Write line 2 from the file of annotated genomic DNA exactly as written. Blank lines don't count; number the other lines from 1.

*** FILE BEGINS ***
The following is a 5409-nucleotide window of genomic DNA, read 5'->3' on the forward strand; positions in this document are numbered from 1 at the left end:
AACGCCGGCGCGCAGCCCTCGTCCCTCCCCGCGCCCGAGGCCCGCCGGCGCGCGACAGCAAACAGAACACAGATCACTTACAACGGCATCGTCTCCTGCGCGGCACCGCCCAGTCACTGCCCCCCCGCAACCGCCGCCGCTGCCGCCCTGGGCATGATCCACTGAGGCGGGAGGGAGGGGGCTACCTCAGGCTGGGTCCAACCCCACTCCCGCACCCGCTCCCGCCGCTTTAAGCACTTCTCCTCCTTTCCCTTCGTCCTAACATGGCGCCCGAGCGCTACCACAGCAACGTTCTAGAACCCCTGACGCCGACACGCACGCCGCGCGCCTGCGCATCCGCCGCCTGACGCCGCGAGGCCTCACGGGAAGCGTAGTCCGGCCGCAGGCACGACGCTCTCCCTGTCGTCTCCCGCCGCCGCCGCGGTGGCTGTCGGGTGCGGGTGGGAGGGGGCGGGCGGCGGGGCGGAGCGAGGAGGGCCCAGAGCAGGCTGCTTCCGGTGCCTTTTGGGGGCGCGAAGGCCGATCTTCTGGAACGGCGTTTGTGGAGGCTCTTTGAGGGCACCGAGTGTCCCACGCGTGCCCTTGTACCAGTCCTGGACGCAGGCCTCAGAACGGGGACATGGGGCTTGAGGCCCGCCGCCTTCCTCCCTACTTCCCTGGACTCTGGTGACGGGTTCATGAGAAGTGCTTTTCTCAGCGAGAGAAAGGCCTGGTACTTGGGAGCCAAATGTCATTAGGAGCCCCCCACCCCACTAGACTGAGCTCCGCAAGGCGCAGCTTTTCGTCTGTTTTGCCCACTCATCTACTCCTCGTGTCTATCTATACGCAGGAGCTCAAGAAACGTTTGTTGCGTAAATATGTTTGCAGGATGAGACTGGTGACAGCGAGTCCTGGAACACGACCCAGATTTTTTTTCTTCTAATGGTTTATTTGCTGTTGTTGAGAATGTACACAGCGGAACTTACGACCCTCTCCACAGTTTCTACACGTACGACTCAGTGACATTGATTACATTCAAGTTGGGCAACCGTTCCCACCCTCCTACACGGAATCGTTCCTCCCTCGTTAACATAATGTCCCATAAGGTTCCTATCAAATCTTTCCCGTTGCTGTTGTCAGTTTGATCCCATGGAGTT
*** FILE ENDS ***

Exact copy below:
AACGCCGGCGCGCAGCCCTCGTCCCTCCCCGCGCCCGAGGCCCGCCGGCGCGCGACAGCAAACAGAACACAGATCACTTACAACGGCATCGTCTCCTGCGCGGCACCGCCCAGTCACTGCCCCCCCGCAACCGCCGCCGCTGCCGCCCTGGGCATGATCCACTGAGGCGGGAGGGAGGGGGCTACCTCAGGCTGGGTCCAACCCCACTCCCGCACCCGCTCCCGCCGCTTTAAGCACTTCTCCTCCTTTCCCTTCGTCCTAACATGGCGCCCGAGCGCTACCACAGCAACGTTCTAGAACCCCTGACGCCGACACGCACGCCGCGCGCCTGCGCATCCGCCGCCTGACGCCGCGAGGCCTCACGGGAAGCGTAGTCCGGCCGCAGGCACGACGCTCTCCCTGTCGTCTCCCGCCGCCGCCGCGGTGGCTGTCGGGTGCGGGTGGGAGGGGGCGGGCGGCGGGGCGGAGCGAGGAGGGCCCAGAGCAGGCTGCTTCCGGTGCCTTTTGGGGGCGCGAAGGCCGATCTTCTGGAACGGCGTTTGTGGAGGCTCTTTGAGGGCACCGAGTGTCCCACGCGTGCCCTTGTACCAGTCCTGGACGCAGGCCTCAGAACGGGGACATGGGGCTTGAGGCCCGCCGCCTTCCTCCCTACTTCCCTGGACTCTGGTGACGGGTTCATGAGAAGTGCTTTTCTCAGCGAGAGAAAGGCCTGGTACTTGGGAGCCAAATGTCATTAGGAGCCCCCCACCCCACTAGACTGAGCTCCGCAAGGCGCAGCTTTTCGTCTGTTTTGCCCACTCATCTACTCCTCGTGTCTATCTATACGCAGGAGCTCAAGAAACGTTTGTTGCGTAAATATGTTTGCAGGATGAGACTGGTGACAGCGAGTCCTGGAACACGACCCAGATTTTTTTTCTTCTAATGGTTTATTTGCTGTTGTTGAGAATGTACACAGCGGAACTTACGACCCTCTCCACAGTTTCTACACGTACGACTCAGTGACATTGATTACATTCAAGTTGGGCAACCGTTCCCACCCTCCTACACGGAATCGTTCCTCCCTCGTTAACATAATGTCCCATAAGGTTCCTATCAAATCTTTCCCGTTGCTGTTGTCAGTTTGATCCCATGGAGTT